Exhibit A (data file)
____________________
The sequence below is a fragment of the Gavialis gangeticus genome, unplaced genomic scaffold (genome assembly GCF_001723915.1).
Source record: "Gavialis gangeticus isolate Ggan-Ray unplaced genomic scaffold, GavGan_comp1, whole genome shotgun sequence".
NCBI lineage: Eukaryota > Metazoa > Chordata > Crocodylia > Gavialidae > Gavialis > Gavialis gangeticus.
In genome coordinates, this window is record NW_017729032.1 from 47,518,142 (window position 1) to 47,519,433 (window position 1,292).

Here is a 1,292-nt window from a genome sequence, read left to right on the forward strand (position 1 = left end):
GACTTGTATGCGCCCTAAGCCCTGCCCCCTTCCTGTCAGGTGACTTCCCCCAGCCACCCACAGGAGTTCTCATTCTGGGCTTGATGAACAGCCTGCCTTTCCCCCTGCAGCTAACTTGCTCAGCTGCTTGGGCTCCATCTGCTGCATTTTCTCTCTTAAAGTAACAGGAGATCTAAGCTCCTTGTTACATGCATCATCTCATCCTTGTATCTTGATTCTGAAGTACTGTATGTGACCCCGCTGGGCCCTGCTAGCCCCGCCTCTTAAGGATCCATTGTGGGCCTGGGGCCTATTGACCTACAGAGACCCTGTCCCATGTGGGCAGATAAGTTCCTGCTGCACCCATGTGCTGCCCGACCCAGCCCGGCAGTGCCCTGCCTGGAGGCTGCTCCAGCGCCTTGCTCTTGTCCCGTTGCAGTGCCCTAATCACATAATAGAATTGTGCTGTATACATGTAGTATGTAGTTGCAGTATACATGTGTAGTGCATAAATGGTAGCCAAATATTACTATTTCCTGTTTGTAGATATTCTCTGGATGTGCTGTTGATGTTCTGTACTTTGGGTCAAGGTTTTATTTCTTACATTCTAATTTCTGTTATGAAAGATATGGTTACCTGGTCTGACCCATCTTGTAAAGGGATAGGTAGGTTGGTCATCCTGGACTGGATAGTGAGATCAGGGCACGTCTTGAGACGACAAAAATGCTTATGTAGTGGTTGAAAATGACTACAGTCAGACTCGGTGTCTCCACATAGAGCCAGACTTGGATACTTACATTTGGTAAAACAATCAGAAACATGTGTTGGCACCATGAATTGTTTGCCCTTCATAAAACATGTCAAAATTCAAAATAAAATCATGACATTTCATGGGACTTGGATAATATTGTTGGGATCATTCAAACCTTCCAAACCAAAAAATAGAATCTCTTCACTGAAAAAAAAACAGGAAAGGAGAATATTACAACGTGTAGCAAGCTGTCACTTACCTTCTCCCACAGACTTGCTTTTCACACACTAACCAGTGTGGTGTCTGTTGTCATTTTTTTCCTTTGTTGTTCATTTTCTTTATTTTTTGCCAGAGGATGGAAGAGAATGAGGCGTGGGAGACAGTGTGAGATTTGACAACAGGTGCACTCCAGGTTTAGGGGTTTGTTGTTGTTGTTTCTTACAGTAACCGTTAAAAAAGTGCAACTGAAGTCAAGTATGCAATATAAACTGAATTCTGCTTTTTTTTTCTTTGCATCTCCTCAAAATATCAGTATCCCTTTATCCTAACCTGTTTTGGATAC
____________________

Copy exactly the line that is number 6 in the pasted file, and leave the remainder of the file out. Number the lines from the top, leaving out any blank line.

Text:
GACTTGTATGCGCCCTAAGCCCTGCCCCCTTCCTGTCAGGTGACTTCCCCCAGCCACCCACAGGAGTTCTCATTCTGGGCTTGATGAACAGCCTGCCTTTCCCCCTGCAGCTAACTTGCTCAGCTGCTTGGGCTCCATCTGCTGCATTTTCTCTCTTAAAGTAACAGGAGATCTAAGCTCCTTGTTACATGCATCATCTCATCCTTGTATCTTGATTCTGAAGTACTGTATGTGACCCCGCTGGGCCCTGCTAGCCCCGCCTCTTAAGGATCCATTGTGGGCCTGGGGCCTATTGACCTACAGAGACCCTGTCCCATGTGGGCAGATAAGTTCCTGCTGCACCCATGTGCTGCCCGACCCAGCCCGGCAGTGCCCTGCCTGGAGGCTGCTCCAGCGCCTTGCTCTTGTCCCGTTGCAGTGCCCTAATCACATAATAGAATTGTGCTGTATACATGTAGTATGTAGTTGCAGTATACATGTGTAGTGCATAAATGGTAGCCAAATATTACTATTTCCTGTTTGTAGATATTCTCTGGATGTGCTGTTGATGTTCTGTACTTTGGGTCAAGGTTTTATTTCTTACATTCTAATTTCTGTTATGAAAGATATGGTTACCTGGTCTGACCCATCTTGTAAAGGGATAGGTAGGTTGGTCATCCTGGACTGGATAGTGAGATCAGGGCACGTCTTGAGACGACAAAAATGCTTATGTAGTGGTTGAAAATGACTACAGTCAGACTCGGTGTCTCCACATAGAGCCAGACTTGGATACTTACATTTGGTAAAACAATCAGAAACATGTGTTGGCACCATGAATTGTTTGCCCTTCATAAAACATGTCAAAATTCAAAATAAAATCATGACATTTCATGGGACTTGGATAATATTGTTGGGATCATTCAAACCTTCCAAACCAAAAAATAGAATCTCTTCACTGAAAAAAAAACAGGAAAGGAGAATATTACAACGTGTAGCAAGCTGTCACTTACCTTCTCCCACAGACTTGCTTTTCACACACTAACCAGTGTGGTGTCTGTTGTCATTTTTTTCCTTTGTTGTTCATTTTCTTTATTTTTTGCCAGAGGATGGAAGAGAATGAGGCGTGGGAGACAGTGTGAGATTTGACAACAGGTGCACTCCAGGTTTAGGGGTTTGTTGTTGTTGTTTCTTACAGTAACCGTTAAAAAAGTGCAACTGAAGTCAAGTATGCAATATAAACTGAATTCTGCTTTTTTTTTCTTTGCATCTCCTCAAAATATCAGTATCCCTTTATCCTAACCTGTTTTGGATAC